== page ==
2014-2015 ESSENTIAL QUESTION: What values define America?
 
MARKING PERIOD 1 ESSENTIAL QUESTION: How do our time and place affect our thinking?
 
Grade Level Specific Understandings:

       About Essential Questions

  1. The way we view the world may change as our individual contexts change.
  2. Time and place influence both the reader and writer’s beliefs.
  3. Time and place affect behavior and action in both art and life.
  4. All art or literature occurs in multiple contexts, including the physical, the temporal, and the psycho-social dimensions.  (No art occurs in a vacuum.)
  5. Learning about different historical and geographical contexts help us understand ideologies that may be different from our own.
New Jersey Core Curriculum Content Standards for Language Arts Literacy 
  • 3.1.12 E. Reading Strategies (before, during, and after reading)
1. Identify, assess, and apply personal reading strategies that were most effective in previous learning from
a variety of texts.
2. Practice visualizing techniques before, during, and after reading to aid in comprehension. 
3. Judge the most effective graphic organizers to use with various text types for memory retention and
monitoring comprehension.
 
  • 3.5.12 C. Living with Media
1. Use print and electronic media texts to explore human relationships, new ideas, and aspects of culture
(e.g., racial prejudice, dating, marriage, family, and social institutions).
2. Determine influences on news media based on existing political, historical, economical, and social
contexts (e.g., importance of audience feedback).
3. Recognize that creators of media and performances use a number of forms, techniques, and
technologies to convey their messages.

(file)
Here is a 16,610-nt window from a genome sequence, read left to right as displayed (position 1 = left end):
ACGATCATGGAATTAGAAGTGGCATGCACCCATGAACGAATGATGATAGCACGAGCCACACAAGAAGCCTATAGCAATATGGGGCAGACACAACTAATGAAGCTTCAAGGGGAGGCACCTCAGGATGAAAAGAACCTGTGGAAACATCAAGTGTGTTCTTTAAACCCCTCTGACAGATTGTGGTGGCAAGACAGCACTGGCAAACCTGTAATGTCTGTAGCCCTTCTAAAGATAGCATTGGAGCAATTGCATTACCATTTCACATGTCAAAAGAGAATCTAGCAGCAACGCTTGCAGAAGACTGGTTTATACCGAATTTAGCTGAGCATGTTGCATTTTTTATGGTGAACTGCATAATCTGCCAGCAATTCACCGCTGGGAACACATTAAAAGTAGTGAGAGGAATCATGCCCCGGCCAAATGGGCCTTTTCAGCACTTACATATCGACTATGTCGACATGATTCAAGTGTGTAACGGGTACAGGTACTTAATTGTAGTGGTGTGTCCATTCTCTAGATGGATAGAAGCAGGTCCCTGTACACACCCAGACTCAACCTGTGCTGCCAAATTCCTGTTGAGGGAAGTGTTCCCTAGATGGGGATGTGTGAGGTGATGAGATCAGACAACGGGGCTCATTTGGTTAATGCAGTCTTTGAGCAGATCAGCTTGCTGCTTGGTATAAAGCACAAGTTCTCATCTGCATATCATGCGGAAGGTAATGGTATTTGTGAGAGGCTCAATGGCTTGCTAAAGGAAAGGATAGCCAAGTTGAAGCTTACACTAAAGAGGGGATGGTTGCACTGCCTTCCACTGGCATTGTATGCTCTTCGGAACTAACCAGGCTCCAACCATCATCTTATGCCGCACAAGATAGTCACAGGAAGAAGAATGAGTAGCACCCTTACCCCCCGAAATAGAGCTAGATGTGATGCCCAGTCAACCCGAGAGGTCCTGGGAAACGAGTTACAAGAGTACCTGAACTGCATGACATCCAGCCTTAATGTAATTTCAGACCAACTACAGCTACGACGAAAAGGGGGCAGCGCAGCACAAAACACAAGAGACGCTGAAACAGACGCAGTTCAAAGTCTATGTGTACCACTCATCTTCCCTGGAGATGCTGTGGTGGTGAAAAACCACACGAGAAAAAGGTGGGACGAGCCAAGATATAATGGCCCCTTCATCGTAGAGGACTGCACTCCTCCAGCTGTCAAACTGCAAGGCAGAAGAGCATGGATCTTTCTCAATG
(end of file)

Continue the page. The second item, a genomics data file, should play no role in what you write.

Lesson 1:

Students will be able to --

·        Receive their seating assignments.

·        Review the course syllabus.

·        Examine the components of the teacher page.

·        Understand the requirements of the summer reading assessment.

·        View the Malala Yousafzai BBC video clip.

·        Reflection: What are three things that struck you about Malala Yousafzai's experience?  Aside from education, list three VALUES (principles, standards, judgments of what is important) that Yousafzai defends.

·        Engage in a whip discussion to briefly share either what struck them or the value Yousafzai defends.

·        Quick Write: List 3-5 values that are unique to the United States.

·        Share their American values, and narrow the list to three values. Partners should be prepared to develop ONE value and share it with the class.

 
Lesson 2:
Students will be able to --

DO NOW:

a.  Take out homework for submission.

b.  Answer "Upon the Burning of Our House" questions.

·  Review "Upon the Burning of Our House" questions and connect the concepts of the poem back to the Marking Period 1 essential question.

·  Underline the most important aspect of their paragraphs (homework), and share their values with the class.

·  Engage in a meditation exercise re: Carl Jung's concept of the collective unconscious to better understand the meaning of symbols.

Lesson 3:
Students will be able to --
-- take the summer reading assessment.

Lesson 4:

Students will be able to --
-- take notes and engage in a discussion on allegory.
-- understand the allegory and symbolism of early New England gravestones as a model for reading "Young Goodman Brown."
-- interpret two early New England gravestones.
-- sketch a gravestone for Young Goodman Brown that includes an appropriate epitaph and symbols.

Lesson 5:

Students will be able to --
-- engage in a whip discussion to share their Young Goodman Brown epitaphs and symbols.
-- work in cooperative groups on the allegorical interpretations of the characters, objects, settings, and actions in "Young Goodman Brown."
-- begin group presentations.

Lesson 6:

Students will be able to --
-- take a reading check quiz on The Scarlet Letter, Chapters 1-4.